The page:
On the other hand, no one but the polluter can be ordered to pay for the above measures. This also goes for a subsequent purchaser of contaminated land or buildings. However, if such a subsequent purchaser wants to build on the land or make use of the building, he or she may have to carry out and pay for analysis, decontamination or measures to encapsulate the pollution to fulfil requirements in the building or use permit. Such requirements are normal in building permits for residential buildings, institutions or other buildings in which people will have longer stays, or with surrounding areas to be used as playgrounds or the like.iii Tax
No transfer tax or stamp duty applies to the purchase of real estate or real estate financing.
However, all substantial rights in Danish real estate should be registered in the land registry, as such a registration made in good faith extinguishes existing, non-registered opposing rights, and protects the registered rights against future opposing rights.
To register rights in the land registry, the following registration duties must be paid:
- Registration of title to the property: 1,660 Danish kroner plus 0.6 per cent of the highest of the purchase sum for the property and the public valuation of the property.
- Registration of mortgages on the property: 1,660 Danish kroner plus 1.5 per cent of the principal of the mortgage deed. However, if mortgage deeds previously registered on the property are cancelled simultaneously, the registration duties paid on such mortgage deeds can be deducted. The same goes for registration duties represented by 'duty' mortgage deeds.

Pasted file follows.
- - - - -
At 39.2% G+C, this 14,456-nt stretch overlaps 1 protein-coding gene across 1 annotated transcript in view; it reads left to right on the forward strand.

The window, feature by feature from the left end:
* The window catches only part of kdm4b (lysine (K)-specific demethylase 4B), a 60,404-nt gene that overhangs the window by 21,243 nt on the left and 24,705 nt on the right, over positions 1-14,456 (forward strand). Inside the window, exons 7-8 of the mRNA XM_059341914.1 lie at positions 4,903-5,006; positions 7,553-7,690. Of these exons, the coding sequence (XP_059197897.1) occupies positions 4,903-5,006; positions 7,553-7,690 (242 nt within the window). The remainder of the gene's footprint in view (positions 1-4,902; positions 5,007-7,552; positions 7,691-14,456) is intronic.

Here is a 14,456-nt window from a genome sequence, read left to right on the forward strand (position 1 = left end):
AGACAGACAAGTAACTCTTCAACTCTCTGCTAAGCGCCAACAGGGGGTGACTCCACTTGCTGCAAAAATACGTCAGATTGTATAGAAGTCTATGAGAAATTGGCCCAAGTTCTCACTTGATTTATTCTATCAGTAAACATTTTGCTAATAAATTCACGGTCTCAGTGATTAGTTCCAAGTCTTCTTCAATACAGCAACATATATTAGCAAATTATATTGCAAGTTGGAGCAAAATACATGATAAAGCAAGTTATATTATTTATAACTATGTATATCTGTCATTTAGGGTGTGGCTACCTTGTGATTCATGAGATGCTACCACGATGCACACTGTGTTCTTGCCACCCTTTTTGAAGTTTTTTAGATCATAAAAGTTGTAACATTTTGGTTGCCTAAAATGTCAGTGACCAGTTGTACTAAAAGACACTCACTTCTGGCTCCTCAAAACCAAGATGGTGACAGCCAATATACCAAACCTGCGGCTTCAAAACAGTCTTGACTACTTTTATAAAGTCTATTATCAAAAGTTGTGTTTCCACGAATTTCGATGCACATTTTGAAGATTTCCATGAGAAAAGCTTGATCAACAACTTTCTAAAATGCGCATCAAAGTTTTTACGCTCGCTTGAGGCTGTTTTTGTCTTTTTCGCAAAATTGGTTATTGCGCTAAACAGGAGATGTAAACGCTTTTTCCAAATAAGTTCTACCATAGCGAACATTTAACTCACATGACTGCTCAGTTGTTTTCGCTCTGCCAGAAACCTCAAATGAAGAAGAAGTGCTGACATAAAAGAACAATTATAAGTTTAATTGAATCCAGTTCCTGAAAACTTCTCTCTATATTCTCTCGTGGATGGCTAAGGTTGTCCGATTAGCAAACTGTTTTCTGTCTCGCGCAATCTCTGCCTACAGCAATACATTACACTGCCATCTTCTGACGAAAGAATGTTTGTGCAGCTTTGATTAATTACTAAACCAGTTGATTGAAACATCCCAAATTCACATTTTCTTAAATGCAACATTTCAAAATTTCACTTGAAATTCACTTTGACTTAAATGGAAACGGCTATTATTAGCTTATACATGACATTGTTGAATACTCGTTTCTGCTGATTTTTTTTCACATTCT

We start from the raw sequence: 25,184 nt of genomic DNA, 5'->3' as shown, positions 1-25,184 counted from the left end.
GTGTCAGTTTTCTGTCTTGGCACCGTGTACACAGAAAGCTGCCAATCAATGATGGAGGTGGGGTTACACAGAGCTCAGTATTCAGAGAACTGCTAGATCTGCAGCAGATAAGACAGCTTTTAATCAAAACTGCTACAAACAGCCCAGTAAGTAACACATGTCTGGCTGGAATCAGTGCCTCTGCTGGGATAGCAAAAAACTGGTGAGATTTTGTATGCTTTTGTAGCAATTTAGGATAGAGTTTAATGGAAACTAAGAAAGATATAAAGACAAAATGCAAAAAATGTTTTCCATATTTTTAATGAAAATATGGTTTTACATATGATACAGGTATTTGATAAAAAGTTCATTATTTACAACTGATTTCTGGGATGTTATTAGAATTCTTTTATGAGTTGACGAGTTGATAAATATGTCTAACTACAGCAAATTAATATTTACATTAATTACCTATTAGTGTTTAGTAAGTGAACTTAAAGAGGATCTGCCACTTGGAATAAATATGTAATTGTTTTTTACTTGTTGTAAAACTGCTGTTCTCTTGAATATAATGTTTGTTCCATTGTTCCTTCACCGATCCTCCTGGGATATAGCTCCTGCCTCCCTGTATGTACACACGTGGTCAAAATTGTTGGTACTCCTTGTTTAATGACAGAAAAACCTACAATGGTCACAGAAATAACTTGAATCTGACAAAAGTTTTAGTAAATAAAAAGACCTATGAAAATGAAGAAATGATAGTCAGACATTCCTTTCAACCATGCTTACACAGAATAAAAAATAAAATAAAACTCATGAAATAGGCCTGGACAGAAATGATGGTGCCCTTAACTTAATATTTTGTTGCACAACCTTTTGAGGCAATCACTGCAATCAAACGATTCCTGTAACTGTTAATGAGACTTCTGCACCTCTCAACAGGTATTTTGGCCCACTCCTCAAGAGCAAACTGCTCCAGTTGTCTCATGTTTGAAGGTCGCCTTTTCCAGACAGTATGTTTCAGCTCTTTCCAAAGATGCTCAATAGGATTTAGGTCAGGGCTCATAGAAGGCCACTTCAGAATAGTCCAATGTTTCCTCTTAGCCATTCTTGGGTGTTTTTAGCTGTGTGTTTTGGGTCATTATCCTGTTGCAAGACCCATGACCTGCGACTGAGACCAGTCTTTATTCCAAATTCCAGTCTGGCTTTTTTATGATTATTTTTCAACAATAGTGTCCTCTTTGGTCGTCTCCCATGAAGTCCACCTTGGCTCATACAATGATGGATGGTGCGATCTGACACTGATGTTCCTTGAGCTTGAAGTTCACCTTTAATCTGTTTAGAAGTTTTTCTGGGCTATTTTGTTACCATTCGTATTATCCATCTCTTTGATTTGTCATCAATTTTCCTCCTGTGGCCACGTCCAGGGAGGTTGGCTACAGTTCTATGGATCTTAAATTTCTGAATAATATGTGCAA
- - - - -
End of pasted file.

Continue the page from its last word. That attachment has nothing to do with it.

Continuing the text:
- Other rights, including rights of use: 1,660 Danish kroner.
When purchasing building land or new buildings, VAT, at 25 per cent, on the purchase sum must normally be paid.iv Finance and security
In general, financing of real estate is achievable in Denmark at lower costs than in other countries through the Danish mortgage credit associations. Moreover, these associations normally offer a wide variety of loans, enabling the real estate investor to choose (1) duration (up to 20 years and in some cases up to 30 years), (2) short, medium or long-term interest rate, and (3) repayment profile (loans can be offered with grace periods of 10 years and in some cases longer). Margins will normally be between 0.6 and 1.5 per cent depending primarily on the seniority of the mortgage, the assessed creditworthiness of the borrower, and the quality of the property. The loans are granted against mortgage security in the property, normally first mortgage. Mortgage credits can be granted up to a certain percentage of the market value of the property depending on the type of property: 40 per cent for land, 60 per cent for commercial buildings, and 80 per cent for residential buildings. However, for credits beyond 60 to 70 per cent of the value, the margins will be substantially higher than for credits below this level.
In view of the low prices and wide selection of loans, Danish mortgage credit loans are the preferred source of financing for real estate in Denmark. Accordingly, most security granted over Danish real estate is first mortgages with Danish mortgage credit associations.